From Ohio History Central
Elijah Anderson was a conductor on the Underground Railroad in Erie County, Ohio.
Little is known of Anderson's life except for his Underground Railroad activities. He earned his living as a blacksmith, but according to all accounts, he forsook his trade to assist fugitive slaves. Other abolitionists referred to Anderson as the "general superintendent" of the Underground Railroad" in northwestern Ohio. According to fellow abolitionist Rush R. Sloane, Anderson assisted at least one thousand fugitives in gaining their freedom. Unfortunately for Anderson and his wards, in 1846, officials in Kentucky arrested the abolitionist and charged him with "enticing" slaves, convincing them to flee their owners. A judge found Anderson guilty of this crime and sentenced the abolitionist to eight years in prison. On March 4, 1861, before Anderson secured his release, he died of unknown causes.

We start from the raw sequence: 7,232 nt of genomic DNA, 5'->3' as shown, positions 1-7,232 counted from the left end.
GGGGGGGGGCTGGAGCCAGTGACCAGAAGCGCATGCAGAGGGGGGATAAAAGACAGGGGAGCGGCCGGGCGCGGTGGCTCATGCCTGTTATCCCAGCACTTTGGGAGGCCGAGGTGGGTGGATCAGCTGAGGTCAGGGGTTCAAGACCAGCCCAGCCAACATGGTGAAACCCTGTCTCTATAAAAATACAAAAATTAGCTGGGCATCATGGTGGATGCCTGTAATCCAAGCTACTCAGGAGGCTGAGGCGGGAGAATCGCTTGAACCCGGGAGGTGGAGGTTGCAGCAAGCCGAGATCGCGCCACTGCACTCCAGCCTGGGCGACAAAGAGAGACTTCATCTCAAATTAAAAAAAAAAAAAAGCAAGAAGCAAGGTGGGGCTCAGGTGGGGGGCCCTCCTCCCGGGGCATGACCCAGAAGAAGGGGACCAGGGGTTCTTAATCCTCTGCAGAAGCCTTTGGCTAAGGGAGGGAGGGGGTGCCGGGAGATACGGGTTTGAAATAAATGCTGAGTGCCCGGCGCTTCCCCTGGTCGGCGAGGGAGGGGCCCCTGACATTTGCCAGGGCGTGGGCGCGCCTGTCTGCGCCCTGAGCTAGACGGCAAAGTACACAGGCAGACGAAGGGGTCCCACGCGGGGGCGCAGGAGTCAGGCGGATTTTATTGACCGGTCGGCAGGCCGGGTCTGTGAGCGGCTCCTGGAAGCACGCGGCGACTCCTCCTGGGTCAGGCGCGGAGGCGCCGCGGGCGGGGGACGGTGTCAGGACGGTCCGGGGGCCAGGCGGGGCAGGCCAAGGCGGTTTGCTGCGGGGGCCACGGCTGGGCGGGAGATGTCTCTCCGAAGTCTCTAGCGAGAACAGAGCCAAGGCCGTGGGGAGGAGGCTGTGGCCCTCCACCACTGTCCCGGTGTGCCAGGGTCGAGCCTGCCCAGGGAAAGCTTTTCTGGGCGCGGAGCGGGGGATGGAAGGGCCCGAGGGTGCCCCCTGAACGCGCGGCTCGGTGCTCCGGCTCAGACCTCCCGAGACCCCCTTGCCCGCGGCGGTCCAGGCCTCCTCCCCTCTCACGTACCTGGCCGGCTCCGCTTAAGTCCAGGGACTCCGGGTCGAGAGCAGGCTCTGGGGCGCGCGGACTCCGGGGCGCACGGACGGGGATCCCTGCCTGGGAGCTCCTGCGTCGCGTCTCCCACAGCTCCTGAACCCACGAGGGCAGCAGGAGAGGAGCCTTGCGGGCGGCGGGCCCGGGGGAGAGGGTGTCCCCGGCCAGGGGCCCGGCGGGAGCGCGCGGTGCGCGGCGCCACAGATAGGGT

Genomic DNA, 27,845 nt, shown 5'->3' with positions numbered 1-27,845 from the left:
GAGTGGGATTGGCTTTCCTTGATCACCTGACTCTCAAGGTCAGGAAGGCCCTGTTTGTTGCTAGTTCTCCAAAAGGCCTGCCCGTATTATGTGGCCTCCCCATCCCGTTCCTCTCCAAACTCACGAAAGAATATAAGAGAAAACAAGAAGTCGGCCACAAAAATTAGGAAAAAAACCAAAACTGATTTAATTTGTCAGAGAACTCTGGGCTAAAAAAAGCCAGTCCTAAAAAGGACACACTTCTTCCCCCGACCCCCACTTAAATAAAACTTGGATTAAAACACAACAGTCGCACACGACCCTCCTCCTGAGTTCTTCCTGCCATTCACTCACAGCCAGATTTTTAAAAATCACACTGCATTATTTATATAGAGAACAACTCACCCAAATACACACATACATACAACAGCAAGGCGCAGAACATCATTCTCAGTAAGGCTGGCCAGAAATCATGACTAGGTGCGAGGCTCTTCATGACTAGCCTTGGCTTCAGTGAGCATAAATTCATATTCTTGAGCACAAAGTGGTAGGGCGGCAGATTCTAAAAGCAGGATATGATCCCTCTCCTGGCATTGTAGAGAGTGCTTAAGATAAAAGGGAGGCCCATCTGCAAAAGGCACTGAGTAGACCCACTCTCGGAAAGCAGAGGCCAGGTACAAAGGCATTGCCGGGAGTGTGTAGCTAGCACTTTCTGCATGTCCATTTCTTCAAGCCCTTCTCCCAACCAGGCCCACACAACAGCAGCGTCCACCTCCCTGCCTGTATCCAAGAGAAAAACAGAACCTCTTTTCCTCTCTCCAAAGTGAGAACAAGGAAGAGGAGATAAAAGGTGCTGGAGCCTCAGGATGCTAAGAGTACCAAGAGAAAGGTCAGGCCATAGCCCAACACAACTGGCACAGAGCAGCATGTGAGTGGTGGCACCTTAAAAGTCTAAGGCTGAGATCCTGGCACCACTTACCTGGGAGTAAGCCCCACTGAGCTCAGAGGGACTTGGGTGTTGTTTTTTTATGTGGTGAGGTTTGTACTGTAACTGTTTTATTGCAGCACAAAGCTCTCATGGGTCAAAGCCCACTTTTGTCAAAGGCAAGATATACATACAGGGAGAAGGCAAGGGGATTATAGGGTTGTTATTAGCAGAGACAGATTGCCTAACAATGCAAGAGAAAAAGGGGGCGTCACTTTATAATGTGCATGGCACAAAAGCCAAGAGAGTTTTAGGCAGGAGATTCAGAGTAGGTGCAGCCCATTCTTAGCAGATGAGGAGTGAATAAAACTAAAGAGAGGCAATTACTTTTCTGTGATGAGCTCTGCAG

Anderson represents the growing tensions over slavery between Northerners and Southerners during the early nineteenth century. While many Northern states had provisions outlawing slavery, runaway slaves did not necessarily gain their freedom upon arriving in a free state. Federal law permitted slaveowners to reclaim their runaway slaves. Some slaves managed to escape their owners on their own, while others sometimes received assistance from sympathetic Northerners, such as Anderson. Northerners who assisted runaways risked their very lives to help the African Americans.